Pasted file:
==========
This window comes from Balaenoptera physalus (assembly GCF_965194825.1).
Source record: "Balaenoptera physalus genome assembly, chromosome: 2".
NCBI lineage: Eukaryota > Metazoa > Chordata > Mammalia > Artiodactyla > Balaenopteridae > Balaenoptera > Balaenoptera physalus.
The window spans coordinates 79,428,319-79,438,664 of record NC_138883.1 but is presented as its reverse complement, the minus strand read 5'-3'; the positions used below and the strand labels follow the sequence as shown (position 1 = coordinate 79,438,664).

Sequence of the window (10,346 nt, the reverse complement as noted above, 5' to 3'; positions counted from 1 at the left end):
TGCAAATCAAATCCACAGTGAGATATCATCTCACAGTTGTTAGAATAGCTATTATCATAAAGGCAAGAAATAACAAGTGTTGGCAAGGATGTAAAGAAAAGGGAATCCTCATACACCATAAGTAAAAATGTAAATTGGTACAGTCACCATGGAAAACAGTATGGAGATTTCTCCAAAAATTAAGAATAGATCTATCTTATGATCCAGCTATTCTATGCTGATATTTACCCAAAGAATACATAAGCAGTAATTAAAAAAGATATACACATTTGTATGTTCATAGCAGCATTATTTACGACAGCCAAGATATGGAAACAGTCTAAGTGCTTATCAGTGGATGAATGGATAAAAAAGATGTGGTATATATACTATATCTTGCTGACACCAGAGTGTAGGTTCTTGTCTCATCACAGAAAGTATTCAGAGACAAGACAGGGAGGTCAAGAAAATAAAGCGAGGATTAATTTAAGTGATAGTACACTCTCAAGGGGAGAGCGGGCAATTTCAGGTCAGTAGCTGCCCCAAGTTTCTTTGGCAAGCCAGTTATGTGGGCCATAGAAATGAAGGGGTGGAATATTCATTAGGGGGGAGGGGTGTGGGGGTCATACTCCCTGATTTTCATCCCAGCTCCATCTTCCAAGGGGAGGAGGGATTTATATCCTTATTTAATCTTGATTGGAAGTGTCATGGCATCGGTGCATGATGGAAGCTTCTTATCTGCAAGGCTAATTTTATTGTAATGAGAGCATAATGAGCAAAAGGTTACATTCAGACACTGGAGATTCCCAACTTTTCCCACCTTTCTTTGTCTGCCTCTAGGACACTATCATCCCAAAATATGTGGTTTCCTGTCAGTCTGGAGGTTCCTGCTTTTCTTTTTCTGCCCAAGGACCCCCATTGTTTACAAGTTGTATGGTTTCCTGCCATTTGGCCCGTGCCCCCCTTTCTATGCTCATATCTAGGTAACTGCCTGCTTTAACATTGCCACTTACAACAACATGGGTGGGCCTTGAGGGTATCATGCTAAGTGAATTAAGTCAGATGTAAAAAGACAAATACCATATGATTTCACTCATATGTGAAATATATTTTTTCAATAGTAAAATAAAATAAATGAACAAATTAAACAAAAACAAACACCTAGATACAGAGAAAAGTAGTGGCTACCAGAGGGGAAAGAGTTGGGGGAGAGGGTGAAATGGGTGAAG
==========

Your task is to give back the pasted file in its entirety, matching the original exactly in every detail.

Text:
This window comes from Balaenoptera physalus (assembly GCF_965194825.1).
Source record: "Balaenoptera physalus genome assembly, chromosome: 2".
NCBI lineage: Eukaryota > Metazoa > Chordata > Mammalia > Artiodactyla > Balaenopteridae > Balaenoptera > Balaenoptera physalus.
The window spans coordinates 79,428,319-79,438,664 of record NC_138883.1 but is presented as its reverse complement, the minus strand read 5'-3'; the positions used below and the strand labels follow the sequence as shown (position 1 = coordinate 79,438,664).

Sequence of the window (10,346 nt, the reverse complement as noted above, 5' to 3'; positions counted from 1 at the left end):
TGCAAATCAAATCCACAGTGAGATATCATCTCACAGTTGTTAGAATAGCTATTATCATAAAGGCAAGAAATAACAAGTGTTGGCAAGGATGTAAAGAAAAGGGAATCCTCATACACCATAAGTAAAAATGTAAATTGGTACAGTCACCATGGAAAACAGTATGGAGATTTCTCCAAAAATTAAGAATAGATCTATCTTATGATCCAGCTATTCTATGCTGATATTTACCCAAAGAATACATAAGCAGTAATTAAAAAAGATATACACATTTGTATGTTCATAGCAGCATTATTTACGACAGCCAAGATATGGAAACAGTCTAAGTGCTTATCAGTGGATGAATGGATAAAAAAGATGTGGTATATATACTATATCTTGCTGACACCAGAGTGTAGGTTCTTGTCTCATCACAGAAAGTATTCAGAGACAAGACAGGGAGGTCAAGAAAATAAAGCGAGGATTAATTTAAGTGATAGTACACTCTCAAGGGGAGAGCGGGCAATTTCAGGTCAGTAGCTGCCCCAAGTTTCTTTGGCAAGCCAGTTATGTGGGCCATAGAAATGAAGGGGTGGAATATTCATTAGGGGGGAGGGGTGTGGGGGTCATACTCCCTGATTTTCATCCCAGCTCCATCTTCCAAGGGGAGGAGGGATTTATATCCTTATTTAATCTTGATTGGAAGTGTCATGGCATCGGTGCATGATGGAAGCTTCTTATCTGCAAGGCTAATTTTATTGTAATGAGAGCATAATGAGCAAAAGGTTACATTCAGACACTGGAGATTCCCAACTTTTCCCACCTTTCTTTGTCTGCCTCTAGGACACTATCATCCCAAAATATGTGGTTTCCTGTCAGTCTGGAGGTTCCTGCTTTTCTTTTTCTGCCCAAGGACCCCCATTGTTTACAAGTTGTATGGTTTCCTGCCATTTGGCCCGTGCCCCCCTTTCTATGCTCATATCTAGGTAACTGCCTGCTTTAACATTGCCACTTACAACAACATGGGTGGGCCTTGAGGGTATCATGCTAAGTGAATTAAGTCAGATGTAAAAAGACAAATACCATATGATTTCACTCATATGTGAAATATATTTTTTCAATAGTAAAATAAAATAAATGAACAAATTAAACAAAAACAAACACCTAGATACAGAGAAAAGTAGTGGCTACCAGAGGGGAAAGAGTTGGGGGAGAGGGTGAAATGGGTGAAG